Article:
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Dangerous Supplements, Inventive Dissent, and Military Critiques of the Bush Administration's Unitary Executive Theories


Marouf Hasian, Jr. is a professor of communication at the University of Utah. His areas of interest include rhetoric and law, modern contemporary rhetorical theory, and postcolonial studies, and he is the author of In the Name of Necessity: Military Tribunals and the Loss of American Civil Liberties and Rhetorical Vectors of Memory in National and International Holocaust Trials.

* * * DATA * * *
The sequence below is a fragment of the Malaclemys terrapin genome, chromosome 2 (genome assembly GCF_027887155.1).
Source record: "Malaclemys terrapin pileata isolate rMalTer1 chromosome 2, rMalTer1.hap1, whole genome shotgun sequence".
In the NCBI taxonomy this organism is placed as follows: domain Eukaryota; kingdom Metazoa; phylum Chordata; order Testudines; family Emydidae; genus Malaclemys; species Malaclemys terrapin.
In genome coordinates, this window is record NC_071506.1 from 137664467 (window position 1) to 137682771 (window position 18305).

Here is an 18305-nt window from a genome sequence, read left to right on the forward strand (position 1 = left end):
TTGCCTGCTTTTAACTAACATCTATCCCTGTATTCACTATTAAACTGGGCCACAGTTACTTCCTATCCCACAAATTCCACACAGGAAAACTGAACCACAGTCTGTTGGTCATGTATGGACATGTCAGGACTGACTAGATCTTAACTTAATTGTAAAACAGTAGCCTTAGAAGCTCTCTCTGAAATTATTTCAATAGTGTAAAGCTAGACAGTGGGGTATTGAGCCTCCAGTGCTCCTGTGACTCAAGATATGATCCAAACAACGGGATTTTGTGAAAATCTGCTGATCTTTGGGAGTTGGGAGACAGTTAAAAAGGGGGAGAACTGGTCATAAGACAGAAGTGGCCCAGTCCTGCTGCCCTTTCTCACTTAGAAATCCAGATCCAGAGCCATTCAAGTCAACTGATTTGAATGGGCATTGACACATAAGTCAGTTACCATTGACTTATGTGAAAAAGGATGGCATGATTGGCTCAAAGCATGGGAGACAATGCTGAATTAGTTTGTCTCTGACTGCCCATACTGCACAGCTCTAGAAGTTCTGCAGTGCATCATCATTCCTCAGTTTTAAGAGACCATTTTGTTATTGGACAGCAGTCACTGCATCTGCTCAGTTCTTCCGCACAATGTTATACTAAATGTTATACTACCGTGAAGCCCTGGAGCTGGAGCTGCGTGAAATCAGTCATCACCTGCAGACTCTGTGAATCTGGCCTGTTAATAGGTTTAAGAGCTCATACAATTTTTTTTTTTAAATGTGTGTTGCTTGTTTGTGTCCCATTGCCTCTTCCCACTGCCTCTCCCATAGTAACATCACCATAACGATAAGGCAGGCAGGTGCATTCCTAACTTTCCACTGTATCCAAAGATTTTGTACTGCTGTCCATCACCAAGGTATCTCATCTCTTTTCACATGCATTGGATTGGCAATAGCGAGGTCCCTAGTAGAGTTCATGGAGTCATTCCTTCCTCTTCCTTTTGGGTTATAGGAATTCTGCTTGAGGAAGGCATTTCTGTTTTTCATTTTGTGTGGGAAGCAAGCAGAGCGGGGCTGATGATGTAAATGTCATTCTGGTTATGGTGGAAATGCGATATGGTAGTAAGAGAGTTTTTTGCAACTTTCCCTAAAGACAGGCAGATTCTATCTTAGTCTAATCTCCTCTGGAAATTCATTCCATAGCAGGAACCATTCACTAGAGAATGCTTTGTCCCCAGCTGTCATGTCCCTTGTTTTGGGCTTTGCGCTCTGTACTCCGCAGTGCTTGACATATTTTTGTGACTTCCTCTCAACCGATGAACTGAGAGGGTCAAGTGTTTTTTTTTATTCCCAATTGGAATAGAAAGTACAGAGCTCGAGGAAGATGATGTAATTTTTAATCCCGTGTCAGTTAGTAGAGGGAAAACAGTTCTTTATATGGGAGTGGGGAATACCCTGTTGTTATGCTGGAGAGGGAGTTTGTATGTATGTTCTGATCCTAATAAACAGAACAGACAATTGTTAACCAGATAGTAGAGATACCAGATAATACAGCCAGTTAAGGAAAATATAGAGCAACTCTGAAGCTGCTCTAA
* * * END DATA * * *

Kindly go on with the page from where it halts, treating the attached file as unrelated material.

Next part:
Given the growing resonance of presidential rhetorics that are filled with tales of “unitary executive” power, wartime necessities, and unlawful combatants, critics of the administration need to find novel ways of dissenting. In recent years, several generals and other soldiers have assiduously avoided using frontal assault strategies in their critiques of Bush administration policies. Instead, they have used dangerous supplements, strategies of mythic reappropriation, where detractors have claimed that the Vulcans of the Bush administration have betrayed their masculine duties. Several case analyses of military tribunal debates and the generals' ouster of Donald Rumsfeld show us both the rewards and costs that have attended the embrace of some of these martial rhetorics.